By turns tragic and transcendent, Akira Kurosawa’s Dodes’ka-den follows the daily lives of a group of people barely scraping by in a slum on the outskirts of Tokyo. Yet as desperate as their circumstances are, each of them—the homeless father and son envisioning their dream house; the young woman abused by her uncle; the boy who imagines himself a trolley conductor—finds reasons to carry on. Kurosawa’s unforgettable film was made at a tumultuous moment in his life. And all of his hopes, fears, and artistic passion are on fervent display in this, his gloriously shot first color film. —The Criterion Collection
The son of an army officer, Kurosawa studied art before gravitating to film as a means of supporting himself. He served seven years as an assistant to director Kajiro Yamamoto before he began his own directorial career with Sanshiro Sugata (1943), a film about the 19th century struggle for supremacy between adherents of judo and jujitsu that so impressed the military government, he was prevailed upon to make a sequel (Sanshiro Sugata Part Two). Following the end of World War II, Kurosawa’s career gathered speed with a series of films that cut across all genres, from crime thrillers to period dramas. Among the latter, his Rashomon (1951) became the first postwar Japanese film to find wide favor with Western audiences. It was Kurosawa’s The Seven Samurai (1954), however, that made the largest impact of any of his movies outside of Japan. Although heavily cut for its original release, this three-hour-plus medieval action drama, shot with painstaking… read more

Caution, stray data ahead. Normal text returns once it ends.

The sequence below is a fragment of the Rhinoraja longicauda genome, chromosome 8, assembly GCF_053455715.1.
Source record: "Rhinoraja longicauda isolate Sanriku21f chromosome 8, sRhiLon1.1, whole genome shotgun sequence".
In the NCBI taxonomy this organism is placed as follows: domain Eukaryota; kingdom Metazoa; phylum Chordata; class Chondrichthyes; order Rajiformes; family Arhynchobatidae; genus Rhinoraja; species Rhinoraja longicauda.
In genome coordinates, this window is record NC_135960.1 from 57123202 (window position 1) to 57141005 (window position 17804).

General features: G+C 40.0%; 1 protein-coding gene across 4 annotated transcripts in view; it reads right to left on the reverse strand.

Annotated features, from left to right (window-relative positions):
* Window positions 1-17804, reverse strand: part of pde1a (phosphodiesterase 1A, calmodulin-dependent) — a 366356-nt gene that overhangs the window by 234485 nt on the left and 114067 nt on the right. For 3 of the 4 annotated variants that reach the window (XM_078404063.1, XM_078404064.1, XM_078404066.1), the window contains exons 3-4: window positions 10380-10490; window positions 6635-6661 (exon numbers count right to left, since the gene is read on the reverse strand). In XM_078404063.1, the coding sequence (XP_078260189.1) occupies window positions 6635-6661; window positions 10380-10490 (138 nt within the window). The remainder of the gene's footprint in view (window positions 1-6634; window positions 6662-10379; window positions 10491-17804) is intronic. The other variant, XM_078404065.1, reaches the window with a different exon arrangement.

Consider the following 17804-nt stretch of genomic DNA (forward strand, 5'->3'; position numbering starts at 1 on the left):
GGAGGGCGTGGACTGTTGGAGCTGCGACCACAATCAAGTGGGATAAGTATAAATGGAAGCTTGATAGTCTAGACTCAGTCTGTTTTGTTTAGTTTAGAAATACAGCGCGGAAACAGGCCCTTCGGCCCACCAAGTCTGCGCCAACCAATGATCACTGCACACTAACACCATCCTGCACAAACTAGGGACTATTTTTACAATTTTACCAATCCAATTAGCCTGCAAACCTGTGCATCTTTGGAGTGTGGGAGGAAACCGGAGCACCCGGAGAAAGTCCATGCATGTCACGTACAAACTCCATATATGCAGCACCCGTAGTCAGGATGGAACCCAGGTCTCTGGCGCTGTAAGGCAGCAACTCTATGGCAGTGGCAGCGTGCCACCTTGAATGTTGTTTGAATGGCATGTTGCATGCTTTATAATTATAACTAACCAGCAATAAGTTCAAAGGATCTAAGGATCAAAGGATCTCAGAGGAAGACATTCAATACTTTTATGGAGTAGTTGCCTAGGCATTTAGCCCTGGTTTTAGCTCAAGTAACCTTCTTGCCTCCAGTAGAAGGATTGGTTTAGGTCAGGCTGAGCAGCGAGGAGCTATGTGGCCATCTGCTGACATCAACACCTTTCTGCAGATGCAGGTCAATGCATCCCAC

Kurosawa’s first in colour expresses his fascination with his new lens, in a radical departure for a new decade, and a new phase: a rainbow-junkyard lollapalooza of misfits and flakes, in a motley celebration of life and all its walks, or something like it; its loose, intermingling vignettes and their rambling arcs forming its hyperreal microcosm of society. More typical of Gilliam’s sideshows - decidedly undecided; yet for all its oddity, its art direction and askew pathos remain untouched.
VIBRANT. "I've been drinking for years, the real poison is - Say no more." The use of color, along with much of the cinematography in general, is reminiscent of Antonioni/Di Palma. Takao Saitô is a master. Kurosawa's strongest film about relationships. There is a human quality to the characters and the importance of those around them is printed on every frame. This film oozes love. "It's my buddy!" Eat your heart out Spike Lee.
The concept behind the box is simplicity itself, exemplified by its title: "25 Films By Akira Kurosawa." This is released in commemoration
so goes the mantra of Rokuchan, a boy with a mental handicap of some sort; believing himself to be a trolley car conductor, everyday he runs into town… read review
After five years of frustration, in which he couldn’t find funding for “Runaway Train” and was fired from “Tora! Tora! Tora!”, Akira Kurosawa returned to film-making with this wildly episodic adaptation… read review